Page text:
Author Topic: Why is this written in VB6? Why are there limited graphics?  (Read 3887 times)

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Offline Steve Walmsley

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Why is this written in VB6? Why are there limited graphics?
« on: February 06, 2010, 12:45:08 PM »
Common questions are why is Aurora written in such an old language and why can't you see spacecraft blowing each other up in full technicolour.

It's a long story but back in the mists of time when I was a commercial C++ programmer, I was asked to do some programming in Visual Basic 3, which I had never seen before. I was asked to "learn it as you go along". There were a couple of VB programmers there who were helpful and regretfully I wasn't very complimentary about this new language, describing it as "programming for the under-fives" and, once I found out that you had to type "Unload Me" to close a form, "programming in Wonderland". Eventually, I did realise that while it wasn't as powerful as C++, you could get things done very quickly. To learn the language more fully, I started a program of my own called Starfire Assistant to help me play a board game called Starfire. Starfire was an pre-computer 4x game, designed during the 70s by Steven V Cole (of SFB fame). I started playing at second edition. Third edition was designed and written by David Weber (Honor Harrington, etc.)

At the time when I learned VB3, I was manually rolling up Starfire systems (3rd edition I think) and entering them on a Word template before printing them out. The Galactic Map was usually a large sheet of graph paper. I decided I would create a system generator in VB3 to take away some of the grunt work. This worked well and I began to add more functionality over time. Eventually, I mentioned on the Starfire mailing list that I had this program and there was a lot of interest so I published it. Over time, Starfire Assistant reached the point where it covered all the rules and was used by the majority of Starfire gamers to play campaign games. As new versions of VB were released, the code was updated to VB4, VB5 and VB6. I have always liked writing after action reports and the reason behind Starfire Assistant was to allow me to play Starfire more easily and therefore allow me to write after action reports more easily too. One report eventually become the Rigellian Diary, which stretched to 700,000 words (about 950 pages in 12 point font in Word)

After 4th edition Starfire was released, which I didn't like at all, there was a major split within the Starfire community (see my bio post in the FAQ thread if you want more details). Eventually, Marvin Lamb, the new owner of Starfire, declared that if I released any further updates to Starfire Assistant he would sue me for copyright infringement, even though it had been freely available for ten years. Despite the fact I had no financial interest, took some legal advice, published a bug fix and said go ahead and sue if you want to. No legal action was forthcoming, I published a couple more Starfire Assistant updates but the whole mess had soured my good feelings regarding Starfire and I left the mailing list.

Eventually, I took the SA base code and began adding non-Starfire functionality. Starfire was a board game and I found that designing for a PC game was a lot easier than trying to fit boardgame rules into a computer program. Over time, pretty much all of the original Starfire functionality was removed and the Aurora functions were added, creating an entirely new game. Aurora still shares a few things in common with third edition Starfire in terms of flavour and genre, even though the mechanics are totally different. Aurora has not been designed and then built though. It has evolved over the course of several years. That is why parts of the code are very new and other areas need some updating. Like Starfire Assistant, the whole reason for the existence of Aurora is to allow me to write after action reports.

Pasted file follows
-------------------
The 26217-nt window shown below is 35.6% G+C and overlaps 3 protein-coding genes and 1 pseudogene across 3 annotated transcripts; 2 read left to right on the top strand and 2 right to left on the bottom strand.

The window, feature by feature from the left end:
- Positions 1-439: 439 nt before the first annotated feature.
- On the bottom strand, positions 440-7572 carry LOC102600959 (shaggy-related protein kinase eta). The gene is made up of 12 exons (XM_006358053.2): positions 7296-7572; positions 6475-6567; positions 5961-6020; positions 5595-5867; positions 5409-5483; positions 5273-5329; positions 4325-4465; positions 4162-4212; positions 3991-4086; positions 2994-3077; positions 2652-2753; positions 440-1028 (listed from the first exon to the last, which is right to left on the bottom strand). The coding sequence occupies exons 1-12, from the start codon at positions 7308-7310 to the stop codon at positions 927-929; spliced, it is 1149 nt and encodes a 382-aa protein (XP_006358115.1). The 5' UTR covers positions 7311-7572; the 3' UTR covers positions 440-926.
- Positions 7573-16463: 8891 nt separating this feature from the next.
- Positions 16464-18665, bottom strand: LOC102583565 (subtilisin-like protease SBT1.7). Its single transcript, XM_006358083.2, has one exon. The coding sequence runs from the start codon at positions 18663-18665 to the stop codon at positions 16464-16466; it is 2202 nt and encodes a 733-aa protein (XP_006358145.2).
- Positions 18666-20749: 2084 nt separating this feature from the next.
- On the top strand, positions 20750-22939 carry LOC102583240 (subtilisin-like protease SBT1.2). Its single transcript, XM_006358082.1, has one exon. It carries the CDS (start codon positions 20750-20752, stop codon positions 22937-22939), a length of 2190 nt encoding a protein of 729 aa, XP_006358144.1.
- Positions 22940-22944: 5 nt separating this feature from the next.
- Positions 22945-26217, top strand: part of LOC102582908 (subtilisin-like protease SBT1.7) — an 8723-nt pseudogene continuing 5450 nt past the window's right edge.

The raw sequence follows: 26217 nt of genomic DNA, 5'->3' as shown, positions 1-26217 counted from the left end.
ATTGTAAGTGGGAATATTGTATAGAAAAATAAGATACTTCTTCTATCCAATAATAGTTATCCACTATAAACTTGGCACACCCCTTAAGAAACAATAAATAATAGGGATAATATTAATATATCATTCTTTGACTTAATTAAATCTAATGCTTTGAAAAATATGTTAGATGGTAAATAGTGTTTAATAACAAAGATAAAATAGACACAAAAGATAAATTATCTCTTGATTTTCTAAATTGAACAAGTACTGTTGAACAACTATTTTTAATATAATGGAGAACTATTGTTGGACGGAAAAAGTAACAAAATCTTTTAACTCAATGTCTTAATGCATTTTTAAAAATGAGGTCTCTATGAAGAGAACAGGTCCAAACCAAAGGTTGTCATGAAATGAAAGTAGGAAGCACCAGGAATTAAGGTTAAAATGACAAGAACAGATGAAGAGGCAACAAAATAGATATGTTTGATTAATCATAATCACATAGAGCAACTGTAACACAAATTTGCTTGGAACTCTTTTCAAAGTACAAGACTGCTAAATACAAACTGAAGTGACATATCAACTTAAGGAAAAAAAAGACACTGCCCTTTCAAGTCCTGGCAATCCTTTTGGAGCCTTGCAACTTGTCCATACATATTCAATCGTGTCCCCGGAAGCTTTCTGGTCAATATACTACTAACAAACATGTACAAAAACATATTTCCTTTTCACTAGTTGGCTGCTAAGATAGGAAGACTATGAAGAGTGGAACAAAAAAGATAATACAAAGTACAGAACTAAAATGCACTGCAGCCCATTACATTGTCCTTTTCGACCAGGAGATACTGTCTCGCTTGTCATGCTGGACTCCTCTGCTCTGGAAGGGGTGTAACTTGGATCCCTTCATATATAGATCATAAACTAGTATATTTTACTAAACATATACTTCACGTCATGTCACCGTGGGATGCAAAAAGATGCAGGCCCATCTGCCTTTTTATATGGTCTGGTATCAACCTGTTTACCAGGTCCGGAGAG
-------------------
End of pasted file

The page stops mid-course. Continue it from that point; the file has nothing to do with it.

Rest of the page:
I never tried to update to VB.NET because the language was too different and there is a huge amount of code in Aurora. As in the commerical world, which still has a lot of VB6 software, there were a lot more reasons to stay with a known code base with which I had many years of experience rather than to go through the immense pain of trying to upgrade it to a newer version which didn't offer any significant advantages in terms of functionality. All the information I could find suggested the upgrade process from VB6 to .NET was a nightmare. Microsoft seems to agree because VB6 programs are officially supported by Windows 7.

Besides, Aurora is not intended to be a graphical game. It is aimed at those gamers with a lot of imagination who want a program that allows them to indulge that imagination. It provides a platform on which to build your own universe. In the past, my friends and myself spent many happy hours around a table with nothing more than pen, paper, funny dice and a shared imagination, or sat facing each across large paper maps with hundreds or thousands of die-cut counters. We didn't need to see Tiger Tanks firing shells into blasted buildings, trying to root out dug-in infantry, or a red dragon trying to burn a party of adventurers to cinders, or a fire-fight against barbarian aliens on a dead, ruined world. We had the framework of rules and we added the visuals ourselves. That is the type of gamer at which Aurora is aimed. In a sense, it is really a boardgame or a role-playing game that makes use of the power of computers to allow you to do a lot more than you could with pen and paper, or maps and counters. For that purpose, VB6 works perfectly well.

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